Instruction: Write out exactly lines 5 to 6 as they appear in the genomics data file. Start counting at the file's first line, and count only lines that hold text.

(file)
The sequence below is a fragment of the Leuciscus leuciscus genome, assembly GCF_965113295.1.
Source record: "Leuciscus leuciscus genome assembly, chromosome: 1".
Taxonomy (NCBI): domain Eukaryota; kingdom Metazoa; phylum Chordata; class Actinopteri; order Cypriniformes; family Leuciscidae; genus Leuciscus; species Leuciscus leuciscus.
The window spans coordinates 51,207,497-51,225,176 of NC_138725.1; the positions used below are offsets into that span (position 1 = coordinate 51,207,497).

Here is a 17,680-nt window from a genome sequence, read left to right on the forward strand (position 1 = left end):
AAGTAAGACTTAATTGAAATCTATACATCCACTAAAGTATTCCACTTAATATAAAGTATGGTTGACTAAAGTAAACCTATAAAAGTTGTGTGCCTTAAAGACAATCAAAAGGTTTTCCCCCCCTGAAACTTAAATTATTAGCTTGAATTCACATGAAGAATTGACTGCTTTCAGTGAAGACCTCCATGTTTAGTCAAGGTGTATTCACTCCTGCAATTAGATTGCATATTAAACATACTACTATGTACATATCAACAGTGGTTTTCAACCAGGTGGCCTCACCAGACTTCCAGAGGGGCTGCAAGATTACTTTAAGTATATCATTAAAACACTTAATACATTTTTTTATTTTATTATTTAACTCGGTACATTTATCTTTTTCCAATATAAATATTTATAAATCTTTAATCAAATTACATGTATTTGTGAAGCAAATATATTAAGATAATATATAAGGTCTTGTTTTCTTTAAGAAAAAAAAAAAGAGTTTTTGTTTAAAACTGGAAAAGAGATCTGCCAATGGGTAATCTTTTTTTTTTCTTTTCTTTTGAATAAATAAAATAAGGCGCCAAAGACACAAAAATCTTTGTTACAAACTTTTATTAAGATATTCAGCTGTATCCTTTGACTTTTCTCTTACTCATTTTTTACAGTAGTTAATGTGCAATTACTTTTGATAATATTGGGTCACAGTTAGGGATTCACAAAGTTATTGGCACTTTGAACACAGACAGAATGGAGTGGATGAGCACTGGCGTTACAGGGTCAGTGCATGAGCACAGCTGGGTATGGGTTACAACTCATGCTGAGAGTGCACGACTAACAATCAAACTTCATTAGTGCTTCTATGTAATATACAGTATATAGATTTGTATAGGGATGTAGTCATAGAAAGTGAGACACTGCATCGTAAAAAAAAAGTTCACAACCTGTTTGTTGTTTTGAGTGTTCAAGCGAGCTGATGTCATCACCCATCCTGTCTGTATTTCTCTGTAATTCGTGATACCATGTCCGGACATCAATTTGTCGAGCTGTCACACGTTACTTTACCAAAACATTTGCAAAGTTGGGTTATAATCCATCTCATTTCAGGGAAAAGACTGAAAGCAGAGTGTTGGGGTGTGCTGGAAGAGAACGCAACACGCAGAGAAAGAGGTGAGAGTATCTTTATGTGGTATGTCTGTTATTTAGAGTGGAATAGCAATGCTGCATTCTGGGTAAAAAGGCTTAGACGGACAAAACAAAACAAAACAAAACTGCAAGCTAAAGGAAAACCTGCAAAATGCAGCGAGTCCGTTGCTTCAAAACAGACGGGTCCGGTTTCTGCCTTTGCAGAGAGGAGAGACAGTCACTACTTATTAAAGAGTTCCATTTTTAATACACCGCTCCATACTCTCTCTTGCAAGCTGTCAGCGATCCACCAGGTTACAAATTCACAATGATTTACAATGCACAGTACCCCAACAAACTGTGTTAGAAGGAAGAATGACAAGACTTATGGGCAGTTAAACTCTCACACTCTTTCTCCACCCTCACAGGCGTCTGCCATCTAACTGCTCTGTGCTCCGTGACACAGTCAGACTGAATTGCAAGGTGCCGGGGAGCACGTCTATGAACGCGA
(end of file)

Here is a 17,680-nt window from a genome sequence, read left to right on the forward strand (position 1 = left end):
AAGTAAGACTTAATTGAAATCTATACATCCACTAAAGTATTCCACTTAATATAAAGTATGGTTGACTAAAGTAAACCTATAAAAGTTGTGTGCCTTAAAGACAATCAAAAGGTTTTCCCCCCCTGAAACTTAAATTATTAGCTTGAATTCACATGAAGAATTGACTGCTTTCAGTGAAGACCTCCATGTTTAGTCAAGGTGTATTCACTCCTGCAATTAGATTGCATATTAAACATACTACTATGTACATATCAACAGTGGTTTTCAACCAGGTGGCCTCACCAGACTTCCAGAGGGGCTGCAAGATTACTTTAAGTATATCATTAAAACACTTAATACATTTTTTTATTTTATTATTTAACTCGGTACATTTATCTTTTTCCAATATAAATATTTATAAATCTTTAATCAAATTACATGTATTTGTGAAGCAAATATATTAAGATAATATATAAGGTCTTGTTTTCTTTAAGAAAAAAAAAAAGAGTTTTTGTTTAAAACTGGAAAAGAGATCTGCCAATGGGTAATCTTTTTTTTTTCTTTTCTTTTGAATAAATAAAATAAGGCGCCAAAGACACAAAAATCTTTGTTACAAACTTTTATTAAGATATTCAGCTGTATCCTTTGACTTTTCTCTTACTCATTTTTTACAGTAGTTAATGTGCAATTACTTTTGATAATATTGGGTCACAGTTAGGGATTCACAAAGTTATTGGCACTTTGAACACAGACAGAATGGAGTGGATGAGCACTGGCGTTACAGGGTCAGTGCATGAGCACAGCTGGGTATGGGTTACAACTCATGCTGAGAGTGCACGACTAACAATCAAACTTCATTAGTGCTTCTATGTAATATACAGTATATAGATTTGTATAGGGATGTAGTCATAGAAAGTGAGACACTGCATCGTAAAAAAAAAGTTCACAACCTGTTTGTTGTTTTGAGTGTTCAAGCGAGCTGATGTCATCACCCATCCTGTCTGTATTTCTCTGTAATTCGTGATACCATGTCCGGACATCAATTTGTCGAGCTGTCACACGTTACTTTACCAAAACATTTGCAAAGTTGGGTTATAATCCATCTCATTTCAGGGAAAAGACTGAAAGCAGAGTGTTGGGGTGTGCTGGAAGAGAACGCAACACGCAGAGAAAGAGGTGAGAGTATCTTTATGTGGTATGTCTGTTATTTAGAGTGGAATAGCAATGCTGCATTCTGGGTAAAAAGGCTTAGACGGACAAAACAAAACAAAACAAAACTGCAAGCTAAAGGAAAACCTGCAAAATGCAGCGAGTCCGTTGCTTCAAAACAGACGGGTCCGGTTTCTGCCTTTGCAGAGAGGAGAGACAGTCACTACTTATTAAAGAGTTCCATTTTTAATACACCGCTCCATACTCTCTCTTGCAAGCTGTCAGCGATCCACCAGGTTACAAATTCACAATGATTTACAATGCACAGTACCCCAACAAACTGTGTTAGAAGGAAGAATGACAAGACTTATGGGCAGTTAAACTCTCACACTCTTTCTCCACCCTCACAGGCGTCTGCCATCTAACTGCTCTGTGCTCCGTGACACAGTCAGACTGAATTGCAAGGTGCCGGGGAGCACGTCTATGAACGCGA